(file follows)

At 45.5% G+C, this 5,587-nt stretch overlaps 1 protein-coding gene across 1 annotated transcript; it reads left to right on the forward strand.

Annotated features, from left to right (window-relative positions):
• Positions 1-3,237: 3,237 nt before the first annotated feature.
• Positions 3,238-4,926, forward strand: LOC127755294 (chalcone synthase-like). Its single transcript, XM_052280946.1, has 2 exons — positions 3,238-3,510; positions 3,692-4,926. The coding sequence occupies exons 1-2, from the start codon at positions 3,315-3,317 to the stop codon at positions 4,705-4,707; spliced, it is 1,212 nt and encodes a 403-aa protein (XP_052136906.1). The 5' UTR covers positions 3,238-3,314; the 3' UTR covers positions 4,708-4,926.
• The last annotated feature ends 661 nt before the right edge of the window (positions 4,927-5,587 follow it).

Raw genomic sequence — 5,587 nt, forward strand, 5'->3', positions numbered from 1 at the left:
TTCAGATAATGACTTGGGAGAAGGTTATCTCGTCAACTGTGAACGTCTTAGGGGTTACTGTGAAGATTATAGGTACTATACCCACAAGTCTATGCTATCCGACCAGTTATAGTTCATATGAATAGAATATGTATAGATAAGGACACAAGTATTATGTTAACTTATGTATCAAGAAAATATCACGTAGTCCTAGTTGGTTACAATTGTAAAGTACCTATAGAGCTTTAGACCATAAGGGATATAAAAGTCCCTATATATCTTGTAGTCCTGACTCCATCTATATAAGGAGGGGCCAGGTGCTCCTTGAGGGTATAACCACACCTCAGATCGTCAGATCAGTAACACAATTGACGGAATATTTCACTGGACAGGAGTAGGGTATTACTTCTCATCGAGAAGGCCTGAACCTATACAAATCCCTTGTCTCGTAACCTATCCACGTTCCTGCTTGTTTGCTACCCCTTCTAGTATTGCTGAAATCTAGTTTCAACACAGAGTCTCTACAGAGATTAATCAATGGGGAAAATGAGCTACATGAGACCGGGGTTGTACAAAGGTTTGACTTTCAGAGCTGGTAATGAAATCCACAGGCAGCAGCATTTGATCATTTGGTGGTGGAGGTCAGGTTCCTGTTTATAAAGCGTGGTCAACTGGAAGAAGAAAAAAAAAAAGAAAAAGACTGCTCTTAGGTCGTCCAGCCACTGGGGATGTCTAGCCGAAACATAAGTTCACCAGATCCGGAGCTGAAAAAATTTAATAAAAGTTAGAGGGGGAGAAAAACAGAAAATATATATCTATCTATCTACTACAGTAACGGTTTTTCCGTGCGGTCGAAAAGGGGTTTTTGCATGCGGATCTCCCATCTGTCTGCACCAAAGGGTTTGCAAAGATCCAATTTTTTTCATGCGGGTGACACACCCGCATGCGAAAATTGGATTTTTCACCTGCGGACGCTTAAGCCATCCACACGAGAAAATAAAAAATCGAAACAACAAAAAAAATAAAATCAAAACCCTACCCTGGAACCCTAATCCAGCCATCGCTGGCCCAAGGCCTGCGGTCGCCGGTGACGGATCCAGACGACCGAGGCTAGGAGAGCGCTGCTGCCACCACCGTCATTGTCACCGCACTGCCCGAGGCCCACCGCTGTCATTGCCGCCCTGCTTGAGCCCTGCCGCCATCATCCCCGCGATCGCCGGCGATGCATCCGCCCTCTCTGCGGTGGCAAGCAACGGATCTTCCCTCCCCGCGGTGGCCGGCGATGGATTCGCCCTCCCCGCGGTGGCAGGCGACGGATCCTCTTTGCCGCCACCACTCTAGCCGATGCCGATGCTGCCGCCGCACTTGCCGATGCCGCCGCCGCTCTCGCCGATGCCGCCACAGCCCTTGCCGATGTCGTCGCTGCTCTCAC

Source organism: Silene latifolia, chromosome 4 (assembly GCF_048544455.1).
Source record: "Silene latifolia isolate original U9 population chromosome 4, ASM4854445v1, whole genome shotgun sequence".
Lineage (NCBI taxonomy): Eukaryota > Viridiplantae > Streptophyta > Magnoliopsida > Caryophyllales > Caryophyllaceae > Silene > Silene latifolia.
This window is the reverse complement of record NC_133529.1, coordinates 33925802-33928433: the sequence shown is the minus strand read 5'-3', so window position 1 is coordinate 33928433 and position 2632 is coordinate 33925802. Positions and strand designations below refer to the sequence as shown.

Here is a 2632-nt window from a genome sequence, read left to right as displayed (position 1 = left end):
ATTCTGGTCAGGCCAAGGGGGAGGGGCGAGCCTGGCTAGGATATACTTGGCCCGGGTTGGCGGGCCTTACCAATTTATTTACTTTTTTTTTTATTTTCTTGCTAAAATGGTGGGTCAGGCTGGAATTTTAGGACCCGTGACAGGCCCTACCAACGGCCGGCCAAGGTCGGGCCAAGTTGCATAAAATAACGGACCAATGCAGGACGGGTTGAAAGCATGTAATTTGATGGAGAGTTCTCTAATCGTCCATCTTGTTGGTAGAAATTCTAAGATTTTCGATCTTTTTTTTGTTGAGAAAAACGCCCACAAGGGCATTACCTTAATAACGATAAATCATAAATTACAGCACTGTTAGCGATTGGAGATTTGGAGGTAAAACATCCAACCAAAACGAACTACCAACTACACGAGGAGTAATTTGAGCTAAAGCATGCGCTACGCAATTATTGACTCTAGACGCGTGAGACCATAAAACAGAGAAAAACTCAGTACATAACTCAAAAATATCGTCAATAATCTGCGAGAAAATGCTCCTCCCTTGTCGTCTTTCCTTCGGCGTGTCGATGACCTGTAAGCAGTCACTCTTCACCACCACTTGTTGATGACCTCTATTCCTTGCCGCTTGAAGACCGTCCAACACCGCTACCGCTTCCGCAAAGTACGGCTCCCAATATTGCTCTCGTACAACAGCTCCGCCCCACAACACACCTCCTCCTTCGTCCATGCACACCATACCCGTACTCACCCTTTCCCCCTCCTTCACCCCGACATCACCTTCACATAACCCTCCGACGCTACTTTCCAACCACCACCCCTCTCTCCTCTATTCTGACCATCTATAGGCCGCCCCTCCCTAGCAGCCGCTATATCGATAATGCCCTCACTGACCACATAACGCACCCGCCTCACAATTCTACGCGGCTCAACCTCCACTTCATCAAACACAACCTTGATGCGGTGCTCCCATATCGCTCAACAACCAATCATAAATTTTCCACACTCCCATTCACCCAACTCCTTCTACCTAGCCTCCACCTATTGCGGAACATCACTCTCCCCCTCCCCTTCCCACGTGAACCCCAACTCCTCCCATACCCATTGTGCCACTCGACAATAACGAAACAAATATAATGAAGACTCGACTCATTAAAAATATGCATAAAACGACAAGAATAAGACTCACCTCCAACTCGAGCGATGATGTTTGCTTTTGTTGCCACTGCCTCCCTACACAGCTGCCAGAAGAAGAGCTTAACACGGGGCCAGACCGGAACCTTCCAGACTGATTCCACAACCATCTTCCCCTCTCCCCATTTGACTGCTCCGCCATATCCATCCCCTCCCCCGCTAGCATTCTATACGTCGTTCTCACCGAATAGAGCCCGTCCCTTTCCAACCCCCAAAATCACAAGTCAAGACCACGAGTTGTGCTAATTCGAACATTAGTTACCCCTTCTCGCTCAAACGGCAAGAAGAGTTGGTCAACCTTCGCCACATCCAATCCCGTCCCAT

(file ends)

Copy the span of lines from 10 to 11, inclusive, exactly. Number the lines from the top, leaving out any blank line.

Lineage (NCBI taxonomy): Eukaryota > Viridiplantae > Streptophyta > Magnoliopsida > Caryophyllales > Caryophyllaceae > Silene > Silene latifolia.
This window is the reverse complement of record NC_133529.1, coordinates 33925802-33928433: the sequence shown is the minus strand read 5'-3', so window position 1 is coordinate 33928433 and position 2632 is coordinate 33925802. Positions and strand designations below refer to the sequence as shown.